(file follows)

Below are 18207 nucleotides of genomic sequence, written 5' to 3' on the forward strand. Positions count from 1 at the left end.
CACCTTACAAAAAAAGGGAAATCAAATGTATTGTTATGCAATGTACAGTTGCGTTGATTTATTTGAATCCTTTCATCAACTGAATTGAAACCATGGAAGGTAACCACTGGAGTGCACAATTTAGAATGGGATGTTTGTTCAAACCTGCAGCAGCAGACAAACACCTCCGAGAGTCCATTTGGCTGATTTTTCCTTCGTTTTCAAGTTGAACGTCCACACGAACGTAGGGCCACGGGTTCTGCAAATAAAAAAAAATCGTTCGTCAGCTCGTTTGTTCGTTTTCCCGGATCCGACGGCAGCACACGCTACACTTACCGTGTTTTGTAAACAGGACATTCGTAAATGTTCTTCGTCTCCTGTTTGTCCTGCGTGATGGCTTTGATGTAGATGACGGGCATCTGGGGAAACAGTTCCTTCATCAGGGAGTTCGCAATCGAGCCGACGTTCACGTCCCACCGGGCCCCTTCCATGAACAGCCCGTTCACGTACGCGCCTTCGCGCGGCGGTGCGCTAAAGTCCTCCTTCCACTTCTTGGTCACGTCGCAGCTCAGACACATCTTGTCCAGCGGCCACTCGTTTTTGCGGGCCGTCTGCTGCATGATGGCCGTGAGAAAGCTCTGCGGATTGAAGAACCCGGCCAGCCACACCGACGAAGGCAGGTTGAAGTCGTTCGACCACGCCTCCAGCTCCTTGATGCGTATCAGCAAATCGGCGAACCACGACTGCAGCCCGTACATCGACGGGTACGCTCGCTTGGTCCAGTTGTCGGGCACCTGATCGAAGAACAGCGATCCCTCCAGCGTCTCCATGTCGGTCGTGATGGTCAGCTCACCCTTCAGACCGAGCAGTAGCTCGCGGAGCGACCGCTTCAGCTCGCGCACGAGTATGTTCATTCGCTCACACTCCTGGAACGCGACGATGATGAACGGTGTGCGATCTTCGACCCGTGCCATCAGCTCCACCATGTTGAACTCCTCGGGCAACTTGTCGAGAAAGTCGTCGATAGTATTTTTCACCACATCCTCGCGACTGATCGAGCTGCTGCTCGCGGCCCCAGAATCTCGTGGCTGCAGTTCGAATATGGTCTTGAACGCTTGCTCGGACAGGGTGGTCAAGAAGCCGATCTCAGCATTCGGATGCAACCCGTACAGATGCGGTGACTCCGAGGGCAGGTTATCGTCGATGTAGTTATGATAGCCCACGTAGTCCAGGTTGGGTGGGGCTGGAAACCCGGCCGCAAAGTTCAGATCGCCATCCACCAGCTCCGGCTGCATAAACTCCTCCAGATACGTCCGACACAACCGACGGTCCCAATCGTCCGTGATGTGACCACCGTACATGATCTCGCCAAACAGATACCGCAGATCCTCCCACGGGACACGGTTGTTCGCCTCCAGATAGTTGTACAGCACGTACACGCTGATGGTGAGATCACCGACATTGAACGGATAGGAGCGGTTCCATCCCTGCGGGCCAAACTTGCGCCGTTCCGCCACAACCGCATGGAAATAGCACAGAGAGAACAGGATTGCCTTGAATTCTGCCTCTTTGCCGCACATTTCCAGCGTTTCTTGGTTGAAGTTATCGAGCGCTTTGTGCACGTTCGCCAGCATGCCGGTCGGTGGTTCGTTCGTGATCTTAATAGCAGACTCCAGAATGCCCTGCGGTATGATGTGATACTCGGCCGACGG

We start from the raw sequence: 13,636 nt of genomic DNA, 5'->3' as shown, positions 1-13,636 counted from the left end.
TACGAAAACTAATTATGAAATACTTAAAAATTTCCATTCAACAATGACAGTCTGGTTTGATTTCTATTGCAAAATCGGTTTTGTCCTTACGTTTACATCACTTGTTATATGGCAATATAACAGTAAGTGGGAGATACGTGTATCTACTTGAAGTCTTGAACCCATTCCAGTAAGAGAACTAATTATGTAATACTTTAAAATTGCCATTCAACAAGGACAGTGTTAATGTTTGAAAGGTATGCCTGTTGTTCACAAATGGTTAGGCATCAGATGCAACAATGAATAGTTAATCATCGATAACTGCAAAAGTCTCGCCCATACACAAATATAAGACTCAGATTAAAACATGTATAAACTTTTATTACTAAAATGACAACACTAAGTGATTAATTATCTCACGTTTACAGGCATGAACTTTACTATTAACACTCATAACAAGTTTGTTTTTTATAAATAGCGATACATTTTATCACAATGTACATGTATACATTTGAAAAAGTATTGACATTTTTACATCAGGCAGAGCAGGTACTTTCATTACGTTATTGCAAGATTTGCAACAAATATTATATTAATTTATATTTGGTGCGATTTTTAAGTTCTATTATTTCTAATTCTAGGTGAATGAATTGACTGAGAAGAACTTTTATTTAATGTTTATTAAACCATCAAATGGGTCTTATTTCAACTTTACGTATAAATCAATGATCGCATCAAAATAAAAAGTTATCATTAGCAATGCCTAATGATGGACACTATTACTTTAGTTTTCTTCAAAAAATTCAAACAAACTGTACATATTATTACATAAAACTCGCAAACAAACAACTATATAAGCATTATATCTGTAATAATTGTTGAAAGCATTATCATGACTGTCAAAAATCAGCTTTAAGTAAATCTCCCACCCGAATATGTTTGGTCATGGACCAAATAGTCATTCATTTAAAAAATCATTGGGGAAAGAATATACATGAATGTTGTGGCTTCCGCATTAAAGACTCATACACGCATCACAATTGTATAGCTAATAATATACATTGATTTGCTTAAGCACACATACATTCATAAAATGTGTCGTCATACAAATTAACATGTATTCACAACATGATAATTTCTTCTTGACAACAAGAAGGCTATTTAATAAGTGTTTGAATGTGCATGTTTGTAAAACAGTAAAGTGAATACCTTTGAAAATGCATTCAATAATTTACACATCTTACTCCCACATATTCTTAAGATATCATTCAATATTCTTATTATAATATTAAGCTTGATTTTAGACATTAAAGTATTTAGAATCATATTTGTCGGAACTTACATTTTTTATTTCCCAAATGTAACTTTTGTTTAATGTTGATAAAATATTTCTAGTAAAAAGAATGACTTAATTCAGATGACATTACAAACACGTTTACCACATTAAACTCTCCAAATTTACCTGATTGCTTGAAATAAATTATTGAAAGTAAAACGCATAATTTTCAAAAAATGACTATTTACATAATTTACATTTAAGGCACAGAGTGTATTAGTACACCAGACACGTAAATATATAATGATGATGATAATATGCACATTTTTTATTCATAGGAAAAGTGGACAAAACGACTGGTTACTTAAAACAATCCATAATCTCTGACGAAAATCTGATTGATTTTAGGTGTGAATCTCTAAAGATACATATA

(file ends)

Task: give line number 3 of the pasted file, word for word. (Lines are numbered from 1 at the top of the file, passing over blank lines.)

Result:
We start from the raw sequence: 13,636 nt of genomic DNA, 5'->3' as shown, positions 1-13,636 counted from the left end.